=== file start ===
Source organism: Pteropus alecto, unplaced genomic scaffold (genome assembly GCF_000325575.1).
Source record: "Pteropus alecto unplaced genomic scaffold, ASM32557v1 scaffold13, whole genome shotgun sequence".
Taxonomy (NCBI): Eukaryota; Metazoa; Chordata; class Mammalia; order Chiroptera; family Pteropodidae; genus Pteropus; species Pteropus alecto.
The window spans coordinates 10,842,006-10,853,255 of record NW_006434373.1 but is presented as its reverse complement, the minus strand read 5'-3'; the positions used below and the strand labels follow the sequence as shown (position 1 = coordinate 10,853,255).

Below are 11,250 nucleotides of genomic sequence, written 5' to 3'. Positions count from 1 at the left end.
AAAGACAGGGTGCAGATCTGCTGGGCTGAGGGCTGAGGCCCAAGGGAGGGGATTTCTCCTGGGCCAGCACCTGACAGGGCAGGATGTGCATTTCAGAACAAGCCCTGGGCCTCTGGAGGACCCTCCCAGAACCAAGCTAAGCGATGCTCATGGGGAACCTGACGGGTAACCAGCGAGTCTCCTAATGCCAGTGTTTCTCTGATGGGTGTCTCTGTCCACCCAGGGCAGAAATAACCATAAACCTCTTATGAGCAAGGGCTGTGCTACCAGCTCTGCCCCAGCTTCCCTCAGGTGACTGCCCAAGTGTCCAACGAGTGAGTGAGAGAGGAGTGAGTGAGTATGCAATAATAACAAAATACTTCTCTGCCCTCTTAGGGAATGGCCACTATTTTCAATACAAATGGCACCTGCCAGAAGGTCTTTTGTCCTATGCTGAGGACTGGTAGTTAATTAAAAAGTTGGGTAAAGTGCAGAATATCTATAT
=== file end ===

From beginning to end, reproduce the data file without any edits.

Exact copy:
Source organism: Pteropus alecto, unplaced genomic scaffold (genome assembly GCF_000325575.1).
Source record: "Pteropus alecto unplaced genomic scaffold, ASM32557v1 scaffold13, whole genome shotgun sequence".
Taxonomy (NCBI): Eukaryota; Metazoa; Chordata; class Mammalia; order Chiroptera; family Pteropodidae; genus Pteropus; species Pteropus alecto.
The window spans coordinates 10,842,006-10,853,255 of record NW_006434373.1 but is presented as its reverse complement, the minus strand read 5'-3'; the positions used below and the strand labels follow the sequence as shown (position 1 = coordinate 10,853,255).

Below are 11,250 nucleotides of genomic sequence, written 5' to 3'. Positions count from 1 at the left end.
AAAGACAGGGTGCAGATCTGCTGGGCTGAGGGCTGAGGCCCAAGGGAGGGGATTTCTCCTGGGCCAGCACCTGACAGGGCAGGATGTGCATTTCAGAACAAGCCCTGGGCCTCTGGAGGACCCTCCCAGAACCAAGCTAAGCGATGCTCATGGGGAACCTGACGGGTAACCAGCGAGTCTCCTAATGCCAGTGTTTCTCTGATGGGTGTCTCTGTCCACCCAGGGCAGAAATAACCATAAACCTCTTATGAGCAAGGGCTGTGCTACCAGCTCTGCCCCAGCTTCCCTCAGGTGACTGCCCAAGTGTCCAACGAGTGAGTGAGAGAGGAGTGAGTGAGTATGCAATAATAACAAAATACTTCTCTGCCCTCTTAGGGAATGGCCACTATTTTCAATACAAATGGCACCTGCCAGAAGGTCTTTTGTCCTATGCTGAGGACTGGTAGTTAATTAAAAAGTTGGGTAAAGTGCAGAATATCTATAT